The research presented focuses on the role of content in learning and assessing reading comprehension in EFL contexts with specific references to the Israeli matriculation exam (the Bagrut). The underlying premise of the research is the importance of content in the language learning process and its subsequent reflection in the assessment procedures.
Seeing that efficient language learning comprises various aspects such as structure, vocabulary and comprehension, content is perceived an essential component in the process of EFL teaching and learning. This view is reflected in recent content-based approaches to language teaching which integrate content and language to create meaningful and authentic learning experiences. However, contrary to such approaches, there is an evident gap between the teaching learning process and the assessment conducted, in the sense that what is taught and learnt, in most cases, is not what is assessed. This is apparent in the reading section of the EFL matriculation exam where students are presented with unseen passages about diverse topics which they have not studied previously. In other words, students have no specific material to study beforehand unlike the other language tests in Arabic and Hebrew. This impacts teaching and learning as well as performance on the exam.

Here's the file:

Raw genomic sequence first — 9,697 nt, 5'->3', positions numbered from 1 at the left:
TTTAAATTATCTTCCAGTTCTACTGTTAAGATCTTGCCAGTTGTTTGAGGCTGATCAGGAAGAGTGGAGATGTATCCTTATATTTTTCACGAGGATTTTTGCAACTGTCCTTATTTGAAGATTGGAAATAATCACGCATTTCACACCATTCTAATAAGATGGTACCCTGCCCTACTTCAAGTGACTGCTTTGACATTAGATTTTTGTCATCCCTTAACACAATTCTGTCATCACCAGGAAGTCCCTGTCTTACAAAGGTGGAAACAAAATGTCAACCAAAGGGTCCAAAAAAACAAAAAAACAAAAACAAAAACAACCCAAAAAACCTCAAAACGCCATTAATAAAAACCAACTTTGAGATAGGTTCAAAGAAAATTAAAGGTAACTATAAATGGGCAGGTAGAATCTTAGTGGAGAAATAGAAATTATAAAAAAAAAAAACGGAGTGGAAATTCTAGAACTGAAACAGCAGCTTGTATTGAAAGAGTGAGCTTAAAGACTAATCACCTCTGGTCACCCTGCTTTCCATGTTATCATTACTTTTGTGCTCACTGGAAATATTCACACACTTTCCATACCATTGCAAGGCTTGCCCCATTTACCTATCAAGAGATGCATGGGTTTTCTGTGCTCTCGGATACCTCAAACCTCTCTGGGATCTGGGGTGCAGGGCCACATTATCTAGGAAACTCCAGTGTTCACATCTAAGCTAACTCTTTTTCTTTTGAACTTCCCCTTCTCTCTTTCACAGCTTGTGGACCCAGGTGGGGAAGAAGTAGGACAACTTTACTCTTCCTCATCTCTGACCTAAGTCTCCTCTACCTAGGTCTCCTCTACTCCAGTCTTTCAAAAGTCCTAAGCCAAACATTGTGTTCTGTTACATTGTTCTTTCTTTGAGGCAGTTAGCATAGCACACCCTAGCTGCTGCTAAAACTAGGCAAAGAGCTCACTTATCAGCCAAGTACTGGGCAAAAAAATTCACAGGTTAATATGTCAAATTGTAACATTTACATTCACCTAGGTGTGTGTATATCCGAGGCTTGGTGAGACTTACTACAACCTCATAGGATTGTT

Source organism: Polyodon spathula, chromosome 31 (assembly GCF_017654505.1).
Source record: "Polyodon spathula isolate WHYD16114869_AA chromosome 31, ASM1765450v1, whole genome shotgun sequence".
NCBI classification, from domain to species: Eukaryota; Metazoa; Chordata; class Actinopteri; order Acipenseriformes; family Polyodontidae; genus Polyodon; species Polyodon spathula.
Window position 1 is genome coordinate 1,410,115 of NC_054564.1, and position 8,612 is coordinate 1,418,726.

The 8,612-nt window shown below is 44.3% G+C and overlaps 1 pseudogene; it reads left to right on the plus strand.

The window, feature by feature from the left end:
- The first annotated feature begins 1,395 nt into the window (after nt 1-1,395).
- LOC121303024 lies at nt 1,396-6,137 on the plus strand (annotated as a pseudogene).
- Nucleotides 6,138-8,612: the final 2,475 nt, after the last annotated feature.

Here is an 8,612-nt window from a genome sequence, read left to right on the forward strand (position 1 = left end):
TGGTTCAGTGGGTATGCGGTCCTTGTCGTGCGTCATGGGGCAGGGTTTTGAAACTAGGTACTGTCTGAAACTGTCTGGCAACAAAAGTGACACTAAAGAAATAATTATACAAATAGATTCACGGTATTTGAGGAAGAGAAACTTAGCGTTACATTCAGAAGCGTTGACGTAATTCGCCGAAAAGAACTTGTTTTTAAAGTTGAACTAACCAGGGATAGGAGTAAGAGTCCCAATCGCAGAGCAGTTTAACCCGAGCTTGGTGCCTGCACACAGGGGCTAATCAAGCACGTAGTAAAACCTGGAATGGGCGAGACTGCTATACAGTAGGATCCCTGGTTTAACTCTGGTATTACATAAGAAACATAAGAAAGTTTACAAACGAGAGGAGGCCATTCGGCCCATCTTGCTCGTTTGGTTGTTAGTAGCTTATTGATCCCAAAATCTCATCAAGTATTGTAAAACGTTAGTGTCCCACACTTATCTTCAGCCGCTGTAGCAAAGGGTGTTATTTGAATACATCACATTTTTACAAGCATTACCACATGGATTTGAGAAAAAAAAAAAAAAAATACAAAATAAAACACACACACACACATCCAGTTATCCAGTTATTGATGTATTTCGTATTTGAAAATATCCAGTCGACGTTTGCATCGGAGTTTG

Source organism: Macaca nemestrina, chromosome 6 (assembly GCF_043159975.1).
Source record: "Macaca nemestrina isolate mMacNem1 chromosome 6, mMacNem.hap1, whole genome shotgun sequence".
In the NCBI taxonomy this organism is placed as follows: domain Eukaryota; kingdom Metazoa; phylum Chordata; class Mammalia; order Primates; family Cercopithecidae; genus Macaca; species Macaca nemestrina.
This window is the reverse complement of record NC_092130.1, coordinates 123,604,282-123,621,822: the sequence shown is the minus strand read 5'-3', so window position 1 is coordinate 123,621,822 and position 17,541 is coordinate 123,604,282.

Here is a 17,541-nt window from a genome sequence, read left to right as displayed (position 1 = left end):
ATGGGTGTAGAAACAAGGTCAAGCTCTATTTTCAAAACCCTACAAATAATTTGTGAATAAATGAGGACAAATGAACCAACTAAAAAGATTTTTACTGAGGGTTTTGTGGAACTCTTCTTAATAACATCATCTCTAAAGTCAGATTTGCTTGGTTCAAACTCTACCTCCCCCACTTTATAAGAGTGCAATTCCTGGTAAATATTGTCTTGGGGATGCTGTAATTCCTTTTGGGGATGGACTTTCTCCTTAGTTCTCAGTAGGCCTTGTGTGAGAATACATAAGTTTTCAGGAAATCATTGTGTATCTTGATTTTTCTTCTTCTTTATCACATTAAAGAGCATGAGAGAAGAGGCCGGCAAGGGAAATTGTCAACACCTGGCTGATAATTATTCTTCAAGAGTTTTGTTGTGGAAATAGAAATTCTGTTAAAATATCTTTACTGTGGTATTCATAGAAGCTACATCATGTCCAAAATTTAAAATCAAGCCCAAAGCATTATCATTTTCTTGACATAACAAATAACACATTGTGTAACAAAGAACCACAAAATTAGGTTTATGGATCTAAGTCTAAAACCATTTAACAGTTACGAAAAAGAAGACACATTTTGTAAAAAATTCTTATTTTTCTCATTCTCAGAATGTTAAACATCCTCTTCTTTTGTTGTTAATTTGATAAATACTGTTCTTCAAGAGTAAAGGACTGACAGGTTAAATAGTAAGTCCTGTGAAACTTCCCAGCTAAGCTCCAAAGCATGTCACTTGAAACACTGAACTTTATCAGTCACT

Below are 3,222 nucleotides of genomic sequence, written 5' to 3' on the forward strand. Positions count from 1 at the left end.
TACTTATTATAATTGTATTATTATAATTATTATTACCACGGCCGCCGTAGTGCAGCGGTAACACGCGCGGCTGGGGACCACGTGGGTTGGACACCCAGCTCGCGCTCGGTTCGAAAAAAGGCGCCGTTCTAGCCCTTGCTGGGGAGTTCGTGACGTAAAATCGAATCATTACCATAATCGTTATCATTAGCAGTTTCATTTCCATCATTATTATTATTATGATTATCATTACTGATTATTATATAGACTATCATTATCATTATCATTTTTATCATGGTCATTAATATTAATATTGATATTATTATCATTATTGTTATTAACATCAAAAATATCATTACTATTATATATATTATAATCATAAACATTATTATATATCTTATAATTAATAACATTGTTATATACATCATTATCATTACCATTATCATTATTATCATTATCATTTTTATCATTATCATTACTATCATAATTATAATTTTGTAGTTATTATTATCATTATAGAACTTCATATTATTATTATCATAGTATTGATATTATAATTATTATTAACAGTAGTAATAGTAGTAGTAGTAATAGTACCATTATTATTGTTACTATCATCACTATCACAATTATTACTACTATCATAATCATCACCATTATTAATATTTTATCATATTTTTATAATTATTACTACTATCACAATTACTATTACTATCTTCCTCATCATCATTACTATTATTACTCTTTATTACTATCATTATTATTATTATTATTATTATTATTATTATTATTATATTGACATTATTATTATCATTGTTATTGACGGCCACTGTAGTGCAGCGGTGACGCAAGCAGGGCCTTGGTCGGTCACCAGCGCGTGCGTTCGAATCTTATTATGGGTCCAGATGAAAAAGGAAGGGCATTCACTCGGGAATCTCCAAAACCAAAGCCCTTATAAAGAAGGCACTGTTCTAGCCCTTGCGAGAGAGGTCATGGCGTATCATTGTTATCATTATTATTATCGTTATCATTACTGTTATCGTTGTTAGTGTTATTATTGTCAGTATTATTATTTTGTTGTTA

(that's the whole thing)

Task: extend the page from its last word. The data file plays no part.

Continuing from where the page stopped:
Hence, this research focuses on the content, or rather lack of content, in the EFL Bagrut specifically on the reading comprehension section which comprises a high percentage of the current EFL Bagrut exam at all levels. The assumption underlying our thesis is that assessing students on content-based material, as is the case in Hebrew and Arabic, enhances the teaching learning process and allows for more valid assessment. The research question posed was: What is the relevance of the content-less EFL Bagrut Exam with regard to students’ perceptions and to teachers’ beliefs.
Our research was conducted among speakers of Arabic for whom English is the third language. The research design used both qualitative and quantitative research methods. A questionnaire was administered to students in grade 11 (n=107) and a semi-structured interview was conducted with three recently graduated students and three EFL high school teachers.